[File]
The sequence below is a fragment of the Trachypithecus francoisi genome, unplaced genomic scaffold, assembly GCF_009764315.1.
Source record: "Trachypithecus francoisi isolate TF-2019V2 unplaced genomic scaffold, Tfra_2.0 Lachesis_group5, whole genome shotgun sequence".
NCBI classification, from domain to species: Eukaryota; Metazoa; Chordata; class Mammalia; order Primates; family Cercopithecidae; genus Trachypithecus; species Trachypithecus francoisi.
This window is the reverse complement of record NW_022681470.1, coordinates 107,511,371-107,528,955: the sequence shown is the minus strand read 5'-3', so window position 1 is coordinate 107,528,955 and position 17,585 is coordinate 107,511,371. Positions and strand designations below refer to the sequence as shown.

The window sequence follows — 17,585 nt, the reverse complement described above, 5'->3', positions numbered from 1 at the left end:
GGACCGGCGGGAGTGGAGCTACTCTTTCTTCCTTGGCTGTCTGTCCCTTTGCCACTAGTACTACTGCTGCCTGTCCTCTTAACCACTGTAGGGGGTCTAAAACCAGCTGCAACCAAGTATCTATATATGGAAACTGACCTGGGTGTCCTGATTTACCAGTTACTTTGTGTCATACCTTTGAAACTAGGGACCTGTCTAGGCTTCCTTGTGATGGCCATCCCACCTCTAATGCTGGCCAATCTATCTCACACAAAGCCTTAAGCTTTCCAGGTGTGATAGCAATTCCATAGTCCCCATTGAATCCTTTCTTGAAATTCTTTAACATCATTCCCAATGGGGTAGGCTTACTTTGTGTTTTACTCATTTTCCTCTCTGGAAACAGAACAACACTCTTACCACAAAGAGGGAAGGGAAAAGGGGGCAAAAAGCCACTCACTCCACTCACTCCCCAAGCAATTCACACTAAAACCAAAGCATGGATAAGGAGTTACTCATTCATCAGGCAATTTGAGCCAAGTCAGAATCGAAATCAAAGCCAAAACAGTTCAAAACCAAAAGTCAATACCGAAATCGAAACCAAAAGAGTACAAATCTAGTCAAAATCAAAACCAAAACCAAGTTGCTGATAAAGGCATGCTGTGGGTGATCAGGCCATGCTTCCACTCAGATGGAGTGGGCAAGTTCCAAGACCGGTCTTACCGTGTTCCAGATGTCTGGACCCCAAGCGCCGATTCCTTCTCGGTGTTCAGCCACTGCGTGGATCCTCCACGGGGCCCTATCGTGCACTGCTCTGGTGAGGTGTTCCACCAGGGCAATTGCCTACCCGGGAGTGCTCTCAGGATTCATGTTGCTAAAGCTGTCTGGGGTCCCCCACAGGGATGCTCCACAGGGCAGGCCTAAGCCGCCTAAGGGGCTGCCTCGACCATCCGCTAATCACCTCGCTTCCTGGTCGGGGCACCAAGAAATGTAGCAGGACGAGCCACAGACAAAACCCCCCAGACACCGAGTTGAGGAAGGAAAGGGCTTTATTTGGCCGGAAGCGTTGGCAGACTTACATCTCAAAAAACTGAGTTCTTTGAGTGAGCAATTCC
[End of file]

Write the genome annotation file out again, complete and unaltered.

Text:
The sequence below is a fragment of the Trachypithecus francoisi genome, unplaced genomic scaffold, assembly GCF_009764315.1.
Source record: "Trachypithecus francoisi isolate TF-2019V2 unplaced genomic scaffold, Tfra_2.0 Lachesis_group5, whole genome shotgun sequence".
NCBI classification, from domain to species: Eukaryota; Metazoa; Chordata; class Mammalia; order Primates; family Cercopithecidae; genus Trachypithecus; species Trachypithecus francoisi.
This window is the reverse complement of record NW_022681470.1, coordinates 107,511,371-107,528,955: the sequence shown is the minus strand read 5'-3', so window position 1 is coordinate 107,528,955 and position 17,585 is coordinate 107,511,371. Positions and strand designations below refer to the sequence as shown.

The window sequence follows — 17,585 nt, the reverse complement described above, 5'->3', positions numbered from 1 at the left end:
GGACCGGCGGGAGTGGAGCTACTCTTTCTTCCTTGGCTGTCTGTCCCTTTGCCACTAGTACTACTGCTGCCTGTCCTCTTAACCACTGTAGGGGGTCTAAAACCAGCTGCAACCAAGTATCTATATATGGAAACTGACCTGGGTGTCCTGATTTACCAGTTACTTTGTGTCATACCTTTGAAACTAGGGACCTGTCTAGGCTTCCTTGTGATGGCCATCCCACCTCTAATGCTGGCCAATCTATCTCACACAAAGCCTTAAGCTTTCCAGGTGTGATAGCAATTCCATAGTCCCCATTGAATCCTTTCTTGAAATTCTTTAACATCATTCCCAATGGGGTAGGCTTACTTTGTGTTTTACTCATTTTCCTCTCTGGAAACAGAACAACACTCTTACCACAAAGAGGGAAGGGAAAAGGGGGCAAAAAGCCACTCACTCCACTCACTCCCCAAGCAATTCACACTAAAACCAAAGCATGGATAAGGAGTTACTCATTCATCAGGCAATTTGAGCCAAGTCAGAATCGAAATCAAAGCCAAAACAGTTCAAAACCAAAAGTCAATACCGAAATCGAAACCAAAAGAGTACAAATCTAGTCAAAATCAAAACCAAAACCAAGTTGCTGATAAAGGCATGCTGTGGGTGATCAGGCCATGCTTCCACTCAGATGGAGTGGGCAAGTTCCAAGACCGGTCTTACCGTGTTCCAGATGTCTGGACCCCAAGCGCCGATTCCTTCTCGGTGTTCAGCCACTGCGTGGATCCTCCACGGGGCCCTATCGTGCACTGCTCTGGTGAGGTGTTCCACCAGGGCAATTGCCTACCCGGGAGTGCTCTCAGGATTCATGTTGCTAAAGCTGTCTGGGGTCCCCCACAGGGATGCTCCACAGGGCAGGCCTAAGCCGCCTAAGGGGCTGCCTCGACCATCCGCTAATCACCTCGCTTCCTGGTCGGGGCACCAAGAAATGTAGCAGGACGAGCCACAGACAAAACCCCCCAGACACCGAGTTGAGGAAGGAAAGGGCTTTATTTGGCCGGAAGCGTTGGCAGACTTACATCTCAAAAAACTGAGTTCTTTGAGTGAGCAATTCC